Unelected party leaders see drawbacks, benefits during House sitting
Francis MacKenzie led Liberals 20 months without ever taking a seat in legislature
Being picked to lead a political party doesn't guarantee you a seat in the Nova Scotia Legislature. Since 1992, there have been six leaders in Nova Scotia forced to lead their elected representatives from the public gallery rather than the floor of the chamber.
That's what NDP leader Gary Burrill will have to do until he can win a seat, either in a byelection or during the next general election. He may get a chance to contest with a byelection now that NDP stalwart Maureen MacDonald has resigned her Halifax Needham seat.
In the past two decades, Francis MacKenzie is the only leader to have led his troops entirely from outside Province House. Chosen Liberal leader in October 2004, he took a pass at trying to win a seat left vacant after the death of Provincial Conservative MLA John Chataway. The Liberal candidate lost to Conservative Judy Streatch by only 407 votes in June 2005.
MacKenzie failed in his one and only attempt to win a seat in the general election a year later. Residents of Bedford chose the Conservative candidate instead. MacKenzie stepped down a week after that vote.
New Democrat Helen MacDonald, who led the NDP for nine month from July 2000 to April 2001, met a similar fate after she finished third in a byelection in Cape Breton North in March 2001. That defeat led to a messy caucus revolt by six caucus members who were dubbed "the cyanide six" by those upset by the move.
MacDonald herself earned the moniker "The Lady of the Library" because when the House was sitting, she and her staff took over a table in the library at the legislature.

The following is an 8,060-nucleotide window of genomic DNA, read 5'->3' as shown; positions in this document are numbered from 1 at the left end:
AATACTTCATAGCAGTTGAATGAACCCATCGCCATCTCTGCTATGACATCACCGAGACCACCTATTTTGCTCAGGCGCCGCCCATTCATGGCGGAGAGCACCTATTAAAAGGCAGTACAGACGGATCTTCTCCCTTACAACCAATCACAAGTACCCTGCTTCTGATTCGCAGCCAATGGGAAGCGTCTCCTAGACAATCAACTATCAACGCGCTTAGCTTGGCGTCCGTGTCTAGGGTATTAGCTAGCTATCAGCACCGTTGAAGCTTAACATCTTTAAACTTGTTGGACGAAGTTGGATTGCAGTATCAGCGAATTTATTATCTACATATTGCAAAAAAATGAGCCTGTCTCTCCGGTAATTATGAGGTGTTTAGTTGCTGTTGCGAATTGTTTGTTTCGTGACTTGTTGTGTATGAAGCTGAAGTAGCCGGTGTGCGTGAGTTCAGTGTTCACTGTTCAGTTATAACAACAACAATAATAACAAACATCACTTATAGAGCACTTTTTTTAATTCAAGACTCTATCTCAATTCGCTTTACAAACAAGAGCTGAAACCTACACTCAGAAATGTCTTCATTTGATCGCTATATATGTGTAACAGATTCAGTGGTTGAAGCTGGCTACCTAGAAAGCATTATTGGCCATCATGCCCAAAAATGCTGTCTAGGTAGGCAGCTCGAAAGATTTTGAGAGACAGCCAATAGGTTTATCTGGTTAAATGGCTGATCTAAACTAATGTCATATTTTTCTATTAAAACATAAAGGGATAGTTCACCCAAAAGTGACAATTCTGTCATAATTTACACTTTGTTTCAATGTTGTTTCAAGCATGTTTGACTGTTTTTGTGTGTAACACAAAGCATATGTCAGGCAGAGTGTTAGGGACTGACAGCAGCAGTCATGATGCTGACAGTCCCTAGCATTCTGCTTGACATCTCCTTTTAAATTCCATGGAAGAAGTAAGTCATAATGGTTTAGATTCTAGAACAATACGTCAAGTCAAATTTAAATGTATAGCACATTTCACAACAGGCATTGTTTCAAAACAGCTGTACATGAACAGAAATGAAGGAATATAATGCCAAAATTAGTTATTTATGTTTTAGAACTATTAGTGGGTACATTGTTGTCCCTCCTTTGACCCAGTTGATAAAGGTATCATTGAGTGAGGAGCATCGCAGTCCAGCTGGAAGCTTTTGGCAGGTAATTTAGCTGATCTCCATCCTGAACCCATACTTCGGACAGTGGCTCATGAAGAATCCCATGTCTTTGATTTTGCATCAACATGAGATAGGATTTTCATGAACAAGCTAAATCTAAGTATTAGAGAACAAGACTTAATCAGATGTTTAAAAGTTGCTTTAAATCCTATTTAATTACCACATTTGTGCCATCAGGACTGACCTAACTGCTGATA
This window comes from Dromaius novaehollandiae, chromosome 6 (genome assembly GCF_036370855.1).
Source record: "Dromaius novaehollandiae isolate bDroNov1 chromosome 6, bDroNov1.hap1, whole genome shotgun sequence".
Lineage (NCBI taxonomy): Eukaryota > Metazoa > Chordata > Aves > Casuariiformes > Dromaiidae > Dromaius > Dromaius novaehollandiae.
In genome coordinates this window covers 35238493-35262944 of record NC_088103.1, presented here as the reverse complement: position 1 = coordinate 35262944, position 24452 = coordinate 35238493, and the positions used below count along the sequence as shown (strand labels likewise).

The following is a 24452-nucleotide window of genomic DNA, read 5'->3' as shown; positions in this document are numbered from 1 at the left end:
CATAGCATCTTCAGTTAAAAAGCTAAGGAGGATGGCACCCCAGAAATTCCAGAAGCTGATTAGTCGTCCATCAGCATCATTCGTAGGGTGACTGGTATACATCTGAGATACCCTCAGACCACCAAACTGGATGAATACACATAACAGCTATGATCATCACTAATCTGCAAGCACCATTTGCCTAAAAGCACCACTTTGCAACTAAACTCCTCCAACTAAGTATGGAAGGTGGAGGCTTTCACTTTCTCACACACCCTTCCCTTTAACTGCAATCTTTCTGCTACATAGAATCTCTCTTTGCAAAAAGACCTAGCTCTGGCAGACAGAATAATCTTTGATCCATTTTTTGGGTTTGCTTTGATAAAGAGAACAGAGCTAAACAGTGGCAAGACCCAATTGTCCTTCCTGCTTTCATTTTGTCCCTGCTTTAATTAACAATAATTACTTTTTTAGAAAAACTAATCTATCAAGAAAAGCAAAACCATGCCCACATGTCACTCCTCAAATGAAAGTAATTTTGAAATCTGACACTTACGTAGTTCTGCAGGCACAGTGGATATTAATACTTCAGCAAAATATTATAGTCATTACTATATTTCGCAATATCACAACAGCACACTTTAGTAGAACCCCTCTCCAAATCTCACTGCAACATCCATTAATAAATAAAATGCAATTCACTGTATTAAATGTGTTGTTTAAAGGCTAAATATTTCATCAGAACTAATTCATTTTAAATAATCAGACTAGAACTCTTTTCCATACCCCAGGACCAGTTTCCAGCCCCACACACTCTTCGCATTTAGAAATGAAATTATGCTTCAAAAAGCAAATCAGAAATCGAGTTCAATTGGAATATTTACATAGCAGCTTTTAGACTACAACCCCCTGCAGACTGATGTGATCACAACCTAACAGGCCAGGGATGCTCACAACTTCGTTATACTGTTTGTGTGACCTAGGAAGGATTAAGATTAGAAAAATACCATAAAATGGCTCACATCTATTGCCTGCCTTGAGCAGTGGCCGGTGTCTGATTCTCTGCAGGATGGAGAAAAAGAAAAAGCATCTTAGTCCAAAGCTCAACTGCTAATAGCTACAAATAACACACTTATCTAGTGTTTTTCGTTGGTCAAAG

Danny Graham, who spent 16 months leading the Liberals, also refused to run in a byelection. He said Liberal Russell MacKinnon offered to resign his seat but he preferred to wait for a general election. He won his way into the legislature in August 2003. He unseated a popular, but controversial,cabinet minister Jane Purves.
Looking back, Graham said there were pluses and minuses to leading from outside the house.
"I think it's a double-edged sword," he said.
Although he didn't get the attention of reporters who cover provincial politics and that may have cost him some much needed exposure as a new leader, he said it allowed him time to travel across the province, to rebuild the Liberal party and prepare for the next election.
"It allowed for me to recruit candidates and engage the people and not just the microphones."
Graham admitted not being on the floor of the legislature until he had been leader for 16 months meant he wasn't as polished a leader in the House as he would have liked.
"The learning curve was steeper when I became an MLA."
Graham resigned as leader in January 2004 to help his family, after his wife, Sheelagh Nolan, was diagnosed with cancer.
Most party leaders try to get into the House as quickly as possible.
Liberal John Savage won his seat nine months after getting the leader's job. Russell MacLellan, his successor, only waited five months. And current Conservative leader Jamie Baillie won his Cumberland South seat two months after being chosen to lead the PCs.
Burrill hasn't said whether he will run in Halifax Needham when the premier calls a byelection. Stephen McNeil said he won't take a whole year to hold a vote which is the maximum time allowed after a seat becomes vacant.